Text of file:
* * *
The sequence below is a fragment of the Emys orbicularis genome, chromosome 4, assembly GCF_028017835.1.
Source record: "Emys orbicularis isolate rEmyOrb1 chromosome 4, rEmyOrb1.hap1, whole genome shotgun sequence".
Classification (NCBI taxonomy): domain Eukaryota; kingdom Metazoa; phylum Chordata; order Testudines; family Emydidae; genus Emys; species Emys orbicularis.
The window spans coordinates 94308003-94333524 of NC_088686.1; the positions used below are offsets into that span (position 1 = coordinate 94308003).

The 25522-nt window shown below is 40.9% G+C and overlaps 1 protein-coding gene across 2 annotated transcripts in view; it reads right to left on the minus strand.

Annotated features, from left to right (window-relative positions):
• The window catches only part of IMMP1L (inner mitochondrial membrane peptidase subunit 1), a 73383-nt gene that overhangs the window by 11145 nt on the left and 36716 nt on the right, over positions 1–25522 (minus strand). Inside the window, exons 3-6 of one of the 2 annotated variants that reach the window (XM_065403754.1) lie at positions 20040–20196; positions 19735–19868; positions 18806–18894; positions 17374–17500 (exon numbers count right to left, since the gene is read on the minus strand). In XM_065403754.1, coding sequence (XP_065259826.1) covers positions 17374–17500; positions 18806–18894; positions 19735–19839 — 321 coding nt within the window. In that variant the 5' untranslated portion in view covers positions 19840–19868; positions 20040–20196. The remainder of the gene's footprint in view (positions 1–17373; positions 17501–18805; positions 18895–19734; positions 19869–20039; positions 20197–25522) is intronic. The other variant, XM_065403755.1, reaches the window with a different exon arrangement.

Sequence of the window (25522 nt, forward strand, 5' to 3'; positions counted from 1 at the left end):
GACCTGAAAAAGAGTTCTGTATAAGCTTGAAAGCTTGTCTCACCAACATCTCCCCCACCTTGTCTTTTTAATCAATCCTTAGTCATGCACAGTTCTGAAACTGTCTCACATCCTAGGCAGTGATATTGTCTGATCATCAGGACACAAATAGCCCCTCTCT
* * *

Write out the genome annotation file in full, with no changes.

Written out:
The sequence below is a fragment of the Emys orbicularis genome, chromosome 4, assembly GCF_028017835.1.
Source record: "Emys orbicularis isolate rEmyOrb1 chromosome 4, rEmyOrb1.hap1, whole genome shotgun sequence".
Classification (NCBI taxonomy): domain Eukaryota; kingdom Metazoa; phylum Chordata; order Testudines; family Emydidae; genus Emys; species Emys orbicularis.
The window spans coordinates 94308003-94333524 of NC_088686.1; the positions used below are offsets into that span (position 1 = coordinate 94308003).

The 25522-nt window shown below is 40.9% G+C and overlaps 1 protein-coding gene across 2 annotated transcripts in view; it reads right to left on the minus strand.

Annotated features, from left to right (window-relative positions):
• The window catches only part of IMMP1L (inner mitochondrial membrane peptidase subunit 1), a 73383-nt gene that overhangs the window by 11145 nt on the left and 36716 nt on the right, over positions 1–25522 (minus strand). Inside the window, exons 3-6 of one of the 2 annotated variants that reach the window (XM_065403754.1) lie at positions 20040–20196; positions 19735–19868; positions 18806–18894; positions 17374–17500 (exon numbers count right to left, since the gene is read on the minus strand). In XM_065403754.1, coding sequence (XP_065259826.1) covers positions 17374–17500; positions 18806–18894; positions 19735–19839 — 321 coding nt within the window. In that variant the 5' untranslated portion in view covers positions 19840–19868; positions 20040–20196. The remainder of the gene's footprint in view (positions 1–17373; positions 17501–18805; positions 18895–19734; positions 19869–20039; positions 20197–25522) is intronic. The other variant, XM_065403755.1, reaches the window with a different exon arrangement.

Sequence of the window (25522 nt, forward strand, 5' to 3'; positions counted from 1 at the left end):
GACCTGAAAAAGAGTTCTGTATAAGCTTGAAAGCTTGTCTCACCAACATCTCCCCCACCTTGTCTTTTTAATCAATCCTTAGTCATGCACAGTTCTGAAACTGTCTCACATCCTAGGCAGTGATATTGTCTGATCATCAGGACACAAATAGCCCCTCTCT